Tim O'Reilly is a funny character. Massively talented and influential, but his political views (broadly right libertarian) seem to mean he miss things when he's neverththeless heading in the right direction.

In a long article published recently, O'Reilly introduces his readers to scenario planning from a very US-centric point of view. It's also a position that, on first reading at least, is a bit techno-solutionist.

He starts by explaining that just because we date decades and centuries a particular way ("the 90s", "the twentieth century") it's actually cataclysmic events that define the start and end of eras:
So, when you read stories—and there are many—speculating or predicting when and how we will return to “normal”, discount them heavily. The future will not be like the past. The comfortable Victorian and Georgian world complete with grand country houses, a globe-spanning British empire, and lords and commoners each knowing their place, was swept away by the events that began in the summer of 1914 (and that with Britain on the “winning” side of both world wars.) So too, our comfortable “American century” of conspicuous consumer consumption, global tourism, and ever-increasing stock and home prices may be gone forever.
Tim O'Reilly, Welcome to the 21st Century: How To Plan For The Post-Covid Future

For me, the 21st century began on September 11th, 2001 with the twin towers attack. The aftermath of that, including the curtailing of our civil liberties in the west, has been a defining feature of the century so far.

O'Reilly, however, points to the financial crisis:
Our failure to make deep, systemic changes after the financial collapse of 2009, and our choice instead to spend the last decade cutting taxes and spending profusely to prop up financial markets while ignoring deep, underlying problems has only made responding to the current crisis that much more difficult. Our failure to build back creatively and productively from the global financial crisis is necessary context for the challenge to do so now.
Tim O'Reilly, Welcome to the 21st Century: How To Plan For The Post-Covid Future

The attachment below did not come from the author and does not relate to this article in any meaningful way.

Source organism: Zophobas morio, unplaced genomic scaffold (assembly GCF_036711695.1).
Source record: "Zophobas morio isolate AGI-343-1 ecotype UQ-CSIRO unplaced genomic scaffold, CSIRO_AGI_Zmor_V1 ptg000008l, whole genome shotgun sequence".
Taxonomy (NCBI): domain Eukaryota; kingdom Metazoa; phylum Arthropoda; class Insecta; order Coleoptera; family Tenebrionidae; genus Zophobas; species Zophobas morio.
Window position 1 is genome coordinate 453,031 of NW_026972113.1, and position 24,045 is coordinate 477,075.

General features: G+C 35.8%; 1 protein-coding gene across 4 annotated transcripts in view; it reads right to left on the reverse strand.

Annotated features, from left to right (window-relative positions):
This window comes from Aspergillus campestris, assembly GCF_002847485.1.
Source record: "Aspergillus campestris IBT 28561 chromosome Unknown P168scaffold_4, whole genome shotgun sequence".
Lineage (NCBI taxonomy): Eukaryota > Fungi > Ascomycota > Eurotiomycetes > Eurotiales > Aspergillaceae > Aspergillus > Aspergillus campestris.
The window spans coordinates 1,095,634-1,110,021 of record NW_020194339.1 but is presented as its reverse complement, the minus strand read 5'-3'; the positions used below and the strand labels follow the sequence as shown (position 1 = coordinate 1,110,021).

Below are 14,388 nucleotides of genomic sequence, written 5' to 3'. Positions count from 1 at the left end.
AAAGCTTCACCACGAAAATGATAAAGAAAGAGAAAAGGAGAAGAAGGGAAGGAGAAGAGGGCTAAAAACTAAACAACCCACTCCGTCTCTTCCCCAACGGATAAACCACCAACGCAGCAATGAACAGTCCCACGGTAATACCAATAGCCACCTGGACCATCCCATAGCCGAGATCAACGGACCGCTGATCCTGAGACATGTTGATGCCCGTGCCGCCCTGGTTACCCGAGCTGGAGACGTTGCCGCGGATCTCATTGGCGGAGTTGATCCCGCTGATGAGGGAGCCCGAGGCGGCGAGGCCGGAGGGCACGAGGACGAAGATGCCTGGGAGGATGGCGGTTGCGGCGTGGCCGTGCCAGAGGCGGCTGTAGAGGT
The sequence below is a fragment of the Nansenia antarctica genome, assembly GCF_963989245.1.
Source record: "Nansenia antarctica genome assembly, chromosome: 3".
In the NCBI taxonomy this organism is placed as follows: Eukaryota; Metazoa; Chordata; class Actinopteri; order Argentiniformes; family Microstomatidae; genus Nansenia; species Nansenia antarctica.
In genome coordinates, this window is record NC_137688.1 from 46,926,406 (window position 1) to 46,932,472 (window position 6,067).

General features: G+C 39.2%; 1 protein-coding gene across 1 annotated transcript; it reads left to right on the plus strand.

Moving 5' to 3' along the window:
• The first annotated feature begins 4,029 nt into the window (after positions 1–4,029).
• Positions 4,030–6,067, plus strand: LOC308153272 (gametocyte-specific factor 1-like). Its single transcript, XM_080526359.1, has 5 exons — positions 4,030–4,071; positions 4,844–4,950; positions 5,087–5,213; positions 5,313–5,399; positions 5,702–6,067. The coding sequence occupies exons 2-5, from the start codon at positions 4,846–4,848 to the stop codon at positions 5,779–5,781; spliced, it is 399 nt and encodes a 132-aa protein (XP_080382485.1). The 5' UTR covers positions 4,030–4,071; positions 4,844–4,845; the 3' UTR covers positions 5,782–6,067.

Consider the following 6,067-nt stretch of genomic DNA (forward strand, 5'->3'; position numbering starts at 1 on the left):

All of these things compound one another, with financial uncertainty leading to political instability, and the election of populist leaders. That meant we were less prepared for the pandemic than we could have been, and when it hit, we've suffered (in the UK and US at least) from an incompetent response.

I recently finished reading A Distant Mirror: The Calamitous 14th Century by Barbara E. Tuchman, which discusses at length something that O'Reilly picks up on:
If you are a student of history, you know that the massive reduction of the workforce in post-Black Death Europe forced lords to give better terms of tenure—serfdom all but disappeared, and the rise of a mercantile middle class set the stage for the artistic and scientific progress of the Renaissance. Temporary, but catastrophic, events often usher in permanent economic changes. Sometimes the changes appear to be reversed but it just takes time for them to stick. World War II brought women into the workforce, and then victory ushered them back out. But the wine of opportunity, once tasted, was not left undrunk forever.
Tim O'Reilly, Welcome to the 21st Century: How To Plan For The Post-Covid Future

I'm hoping, like O'Reilly, that there are silver linings that come out of the pandemic related to climate change. Unlike him, I don't think the answer is more consumption. As an article I shared recently points out, not only can we not have billionaires and solve climate change, but the whole edifice of over-consumption needs to collapse under its own weight.

Until next week!

Doug
Dr. Doug Belshaw is an Open Thinkerer, currently working with We Are Open Co-op to help make the world more open and awesome. You can hire him to help improve your organisation!